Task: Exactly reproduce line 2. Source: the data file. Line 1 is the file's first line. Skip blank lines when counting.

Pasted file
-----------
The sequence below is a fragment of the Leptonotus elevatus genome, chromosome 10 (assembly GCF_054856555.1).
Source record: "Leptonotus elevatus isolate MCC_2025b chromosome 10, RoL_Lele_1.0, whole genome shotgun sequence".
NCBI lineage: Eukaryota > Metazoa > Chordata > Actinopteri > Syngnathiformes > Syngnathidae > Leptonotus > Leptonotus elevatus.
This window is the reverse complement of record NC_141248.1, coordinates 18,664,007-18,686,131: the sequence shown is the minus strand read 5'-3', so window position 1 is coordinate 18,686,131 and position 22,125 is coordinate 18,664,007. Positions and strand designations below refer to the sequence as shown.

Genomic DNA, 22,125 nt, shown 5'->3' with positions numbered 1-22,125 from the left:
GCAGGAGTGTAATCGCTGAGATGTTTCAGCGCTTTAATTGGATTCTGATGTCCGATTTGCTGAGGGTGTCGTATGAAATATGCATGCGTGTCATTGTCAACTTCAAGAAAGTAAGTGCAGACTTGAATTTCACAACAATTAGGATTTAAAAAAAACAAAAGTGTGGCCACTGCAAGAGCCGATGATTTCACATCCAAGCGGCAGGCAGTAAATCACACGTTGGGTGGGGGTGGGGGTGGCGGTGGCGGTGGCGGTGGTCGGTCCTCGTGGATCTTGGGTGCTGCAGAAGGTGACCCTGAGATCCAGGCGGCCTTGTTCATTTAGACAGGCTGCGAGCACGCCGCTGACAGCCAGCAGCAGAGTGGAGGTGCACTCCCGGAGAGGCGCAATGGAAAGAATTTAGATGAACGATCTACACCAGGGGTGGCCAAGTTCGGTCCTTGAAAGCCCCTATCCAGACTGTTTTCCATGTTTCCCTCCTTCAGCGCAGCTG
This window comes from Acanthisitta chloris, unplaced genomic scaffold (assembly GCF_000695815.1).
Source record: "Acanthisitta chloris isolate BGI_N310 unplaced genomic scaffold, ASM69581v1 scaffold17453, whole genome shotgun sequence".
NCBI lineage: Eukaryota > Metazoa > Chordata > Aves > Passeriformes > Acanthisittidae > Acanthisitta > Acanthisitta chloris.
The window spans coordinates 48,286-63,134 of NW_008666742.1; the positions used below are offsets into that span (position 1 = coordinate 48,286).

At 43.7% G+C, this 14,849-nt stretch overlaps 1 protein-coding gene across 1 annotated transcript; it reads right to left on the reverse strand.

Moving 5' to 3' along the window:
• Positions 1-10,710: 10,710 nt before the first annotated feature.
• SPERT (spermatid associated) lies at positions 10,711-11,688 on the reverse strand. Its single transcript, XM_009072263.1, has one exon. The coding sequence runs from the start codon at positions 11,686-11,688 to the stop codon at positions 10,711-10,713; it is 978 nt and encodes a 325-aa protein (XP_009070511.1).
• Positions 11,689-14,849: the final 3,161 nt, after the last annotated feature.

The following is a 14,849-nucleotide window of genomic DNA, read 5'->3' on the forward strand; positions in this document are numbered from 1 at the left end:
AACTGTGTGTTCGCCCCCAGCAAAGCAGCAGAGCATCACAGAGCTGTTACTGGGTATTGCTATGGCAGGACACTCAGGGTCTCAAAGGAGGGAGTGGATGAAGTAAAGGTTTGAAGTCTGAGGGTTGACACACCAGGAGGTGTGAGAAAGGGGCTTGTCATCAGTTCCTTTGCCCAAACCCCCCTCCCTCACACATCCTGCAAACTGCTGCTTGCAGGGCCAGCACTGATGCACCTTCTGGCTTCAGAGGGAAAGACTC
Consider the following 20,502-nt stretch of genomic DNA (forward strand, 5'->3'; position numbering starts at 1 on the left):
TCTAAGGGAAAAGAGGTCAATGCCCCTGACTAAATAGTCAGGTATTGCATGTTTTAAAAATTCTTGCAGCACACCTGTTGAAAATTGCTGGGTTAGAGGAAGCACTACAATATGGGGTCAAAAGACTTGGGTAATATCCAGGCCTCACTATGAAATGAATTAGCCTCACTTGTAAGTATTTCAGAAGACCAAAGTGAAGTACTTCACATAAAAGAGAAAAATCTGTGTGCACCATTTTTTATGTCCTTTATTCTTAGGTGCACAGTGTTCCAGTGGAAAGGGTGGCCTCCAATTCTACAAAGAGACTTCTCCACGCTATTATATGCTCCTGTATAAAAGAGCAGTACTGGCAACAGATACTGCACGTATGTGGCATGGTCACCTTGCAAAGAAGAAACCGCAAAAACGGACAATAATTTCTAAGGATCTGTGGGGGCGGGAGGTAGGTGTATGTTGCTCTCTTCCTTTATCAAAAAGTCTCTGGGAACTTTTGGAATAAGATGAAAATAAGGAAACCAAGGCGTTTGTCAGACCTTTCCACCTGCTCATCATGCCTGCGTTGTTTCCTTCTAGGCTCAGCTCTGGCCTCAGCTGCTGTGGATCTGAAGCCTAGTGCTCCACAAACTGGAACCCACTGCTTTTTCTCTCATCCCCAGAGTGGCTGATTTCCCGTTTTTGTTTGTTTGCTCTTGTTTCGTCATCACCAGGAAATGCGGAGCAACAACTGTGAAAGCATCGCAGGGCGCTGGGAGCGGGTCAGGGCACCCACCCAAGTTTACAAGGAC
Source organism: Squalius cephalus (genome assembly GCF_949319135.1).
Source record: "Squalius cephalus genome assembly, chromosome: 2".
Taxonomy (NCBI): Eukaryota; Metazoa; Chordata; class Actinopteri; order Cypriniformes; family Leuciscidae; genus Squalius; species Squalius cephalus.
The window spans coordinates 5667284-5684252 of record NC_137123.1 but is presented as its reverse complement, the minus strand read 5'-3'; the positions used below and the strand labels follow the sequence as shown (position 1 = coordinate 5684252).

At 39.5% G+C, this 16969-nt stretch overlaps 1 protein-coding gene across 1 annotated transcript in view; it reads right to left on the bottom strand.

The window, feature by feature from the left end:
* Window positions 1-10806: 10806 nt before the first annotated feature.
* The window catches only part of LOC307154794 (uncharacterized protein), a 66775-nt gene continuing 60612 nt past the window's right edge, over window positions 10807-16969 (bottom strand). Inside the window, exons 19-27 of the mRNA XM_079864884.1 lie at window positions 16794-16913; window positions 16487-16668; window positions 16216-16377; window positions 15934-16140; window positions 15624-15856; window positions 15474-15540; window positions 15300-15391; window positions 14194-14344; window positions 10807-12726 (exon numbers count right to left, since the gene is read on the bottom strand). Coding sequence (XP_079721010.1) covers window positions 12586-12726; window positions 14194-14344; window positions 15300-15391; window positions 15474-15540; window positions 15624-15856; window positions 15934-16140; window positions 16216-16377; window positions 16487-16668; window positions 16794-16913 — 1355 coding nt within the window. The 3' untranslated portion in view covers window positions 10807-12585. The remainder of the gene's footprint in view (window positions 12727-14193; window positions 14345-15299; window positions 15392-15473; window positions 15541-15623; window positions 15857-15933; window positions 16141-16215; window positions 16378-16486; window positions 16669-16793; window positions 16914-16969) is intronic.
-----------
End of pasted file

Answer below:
Source record: "Leptonotus elevatus isolate MCC_2025b chromosome 10, RoL_Lele_1.0, whole genome shotgun sequence".